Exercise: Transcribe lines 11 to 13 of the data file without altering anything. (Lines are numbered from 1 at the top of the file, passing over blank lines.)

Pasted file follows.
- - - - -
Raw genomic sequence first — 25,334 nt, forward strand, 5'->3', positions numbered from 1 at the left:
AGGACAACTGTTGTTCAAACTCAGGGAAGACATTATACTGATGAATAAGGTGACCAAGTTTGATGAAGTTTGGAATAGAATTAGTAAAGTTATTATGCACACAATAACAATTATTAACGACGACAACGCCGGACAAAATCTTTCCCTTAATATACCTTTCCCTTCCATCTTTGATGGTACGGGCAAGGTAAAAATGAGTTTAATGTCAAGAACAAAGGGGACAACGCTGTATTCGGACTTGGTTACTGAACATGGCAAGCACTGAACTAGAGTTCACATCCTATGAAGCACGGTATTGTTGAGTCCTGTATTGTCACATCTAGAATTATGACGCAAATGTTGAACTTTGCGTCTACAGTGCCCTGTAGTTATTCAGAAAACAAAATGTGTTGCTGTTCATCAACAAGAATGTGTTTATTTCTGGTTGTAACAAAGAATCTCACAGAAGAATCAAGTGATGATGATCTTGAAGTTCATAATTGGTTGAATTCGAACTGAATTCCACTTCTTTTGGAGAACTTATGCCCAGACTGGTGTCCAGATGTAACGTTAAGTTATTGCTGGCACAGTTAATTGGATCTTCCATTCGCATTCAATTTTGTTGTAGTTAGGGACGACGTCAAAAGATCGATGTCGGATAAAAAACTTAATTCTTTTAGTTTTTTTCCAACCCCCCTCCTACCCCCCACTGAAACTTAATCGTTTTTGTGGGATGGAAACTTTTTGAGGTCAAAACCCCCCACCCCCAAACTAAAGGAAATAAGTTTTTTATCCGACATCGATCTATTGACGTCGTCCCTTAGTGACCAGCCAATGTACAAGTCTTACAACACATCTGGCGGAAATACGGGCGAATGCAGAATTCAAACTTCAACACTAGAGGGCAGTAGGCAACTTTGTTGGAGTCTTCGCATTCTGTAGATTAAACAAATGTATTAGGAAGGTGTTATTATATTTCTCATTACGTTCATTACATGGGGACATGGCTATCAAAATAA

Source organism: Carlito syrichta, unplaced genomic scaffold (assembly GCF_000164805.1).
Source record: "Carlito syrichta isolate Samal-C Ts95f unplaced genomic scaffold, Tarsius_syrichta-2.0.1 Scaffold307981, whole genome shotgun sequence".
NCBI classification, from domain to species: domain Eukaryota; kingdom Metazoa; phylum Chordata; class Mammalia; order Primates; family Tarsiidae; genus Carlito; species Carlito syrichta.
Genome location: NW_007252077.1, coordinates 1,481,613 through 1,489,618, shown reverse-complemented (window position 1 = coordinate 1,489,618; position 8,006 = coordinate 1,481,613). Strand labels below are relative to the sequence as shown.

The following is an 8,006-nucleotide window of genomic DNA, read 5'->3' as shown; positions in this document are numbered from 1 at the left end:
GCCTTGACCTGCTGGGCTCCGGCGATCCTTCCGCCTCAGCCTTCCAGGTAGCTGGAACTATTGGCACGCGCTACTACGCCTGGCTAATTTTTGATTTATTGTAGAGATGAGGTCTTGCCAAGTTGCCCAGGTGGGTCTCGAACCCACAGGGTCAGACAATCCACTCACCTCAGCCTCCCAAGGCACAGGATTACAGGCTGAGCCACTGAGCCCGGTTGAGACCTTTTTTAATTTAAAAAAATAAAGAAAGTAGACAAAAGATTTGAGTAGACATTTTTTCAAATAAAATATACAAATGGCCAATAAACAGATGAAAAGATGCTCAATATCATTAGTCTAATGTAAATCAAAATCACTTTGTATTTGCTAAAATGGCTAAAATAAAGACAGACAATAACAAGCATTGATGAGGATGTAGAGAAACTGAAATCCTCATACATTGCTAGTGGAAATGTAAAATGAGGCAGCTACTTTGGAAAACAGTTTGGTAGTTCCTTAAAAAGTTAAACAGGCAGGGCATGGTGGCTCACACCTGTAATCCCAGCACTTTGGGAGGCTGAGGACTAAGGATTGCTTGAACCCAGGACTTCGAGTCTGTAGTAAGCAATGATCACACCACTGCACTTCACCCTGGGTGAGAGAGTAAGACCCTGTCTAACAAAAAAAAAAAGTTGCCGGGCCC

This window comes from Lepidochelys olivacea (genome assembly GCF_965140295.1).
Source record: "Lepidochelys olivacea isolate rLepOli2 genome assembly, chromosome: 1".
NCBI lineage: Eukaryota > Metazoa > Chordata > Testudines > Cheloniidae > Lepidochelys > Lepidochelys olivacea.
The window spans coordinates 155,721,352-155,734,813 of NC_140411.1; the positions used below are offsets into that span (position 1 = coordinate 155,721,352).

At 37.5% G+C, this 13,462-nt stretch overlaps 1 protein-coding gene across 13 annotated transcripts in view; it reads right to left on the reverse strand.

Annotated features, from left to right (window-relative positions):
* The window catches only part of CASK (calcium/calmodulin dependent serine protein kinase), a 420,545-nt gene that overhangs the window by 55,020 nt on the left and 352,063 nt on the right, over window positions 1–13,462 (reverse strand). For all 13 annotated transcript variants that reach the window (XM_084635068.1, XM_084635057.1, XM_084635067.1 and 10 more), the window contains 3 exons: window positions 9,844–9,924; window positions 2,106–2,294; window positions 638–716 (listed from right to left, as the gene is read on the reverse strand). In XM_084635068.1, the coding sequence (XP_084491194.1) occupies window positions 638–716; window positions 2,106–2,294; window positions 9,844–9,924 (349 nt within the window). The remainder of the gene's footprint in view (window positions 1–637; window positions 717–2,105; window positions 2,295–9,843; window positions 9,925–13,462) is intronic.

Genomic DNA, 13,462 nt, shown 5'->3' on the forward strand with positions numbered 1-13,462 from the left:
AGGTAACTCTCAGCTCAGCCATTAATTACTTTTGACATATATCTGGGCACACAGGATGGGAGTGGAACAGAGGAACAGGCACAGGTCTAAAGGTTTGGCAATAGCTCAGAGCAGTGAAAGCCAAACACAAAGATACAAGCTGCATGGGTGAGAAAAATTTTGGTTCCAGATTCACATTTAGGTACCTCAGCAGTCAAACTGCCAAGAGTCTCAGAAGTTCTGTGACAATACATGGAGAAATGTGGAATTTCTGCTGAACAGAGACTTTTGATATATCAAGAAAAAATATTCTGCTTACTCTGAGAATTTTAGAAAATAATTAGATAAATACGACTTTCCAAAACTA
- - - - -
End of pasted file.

NCBI lineage: Eukaryota > Metazoa > Chordata > Testudines > Cheloniidae > Lepidochelys > Lepidochelys olivacea.
The window spans coordinates 155,721,352-155,734,813 of NC_140411.1; the positions used below are offsets into that span (position 1 = coordinate 155,721,352).

At 37.5% G+C, this 13,462-nt stretch overlaps 1 protein-coding gene across 13 annotated transcripts in view; it reads right to left on the reverse strand.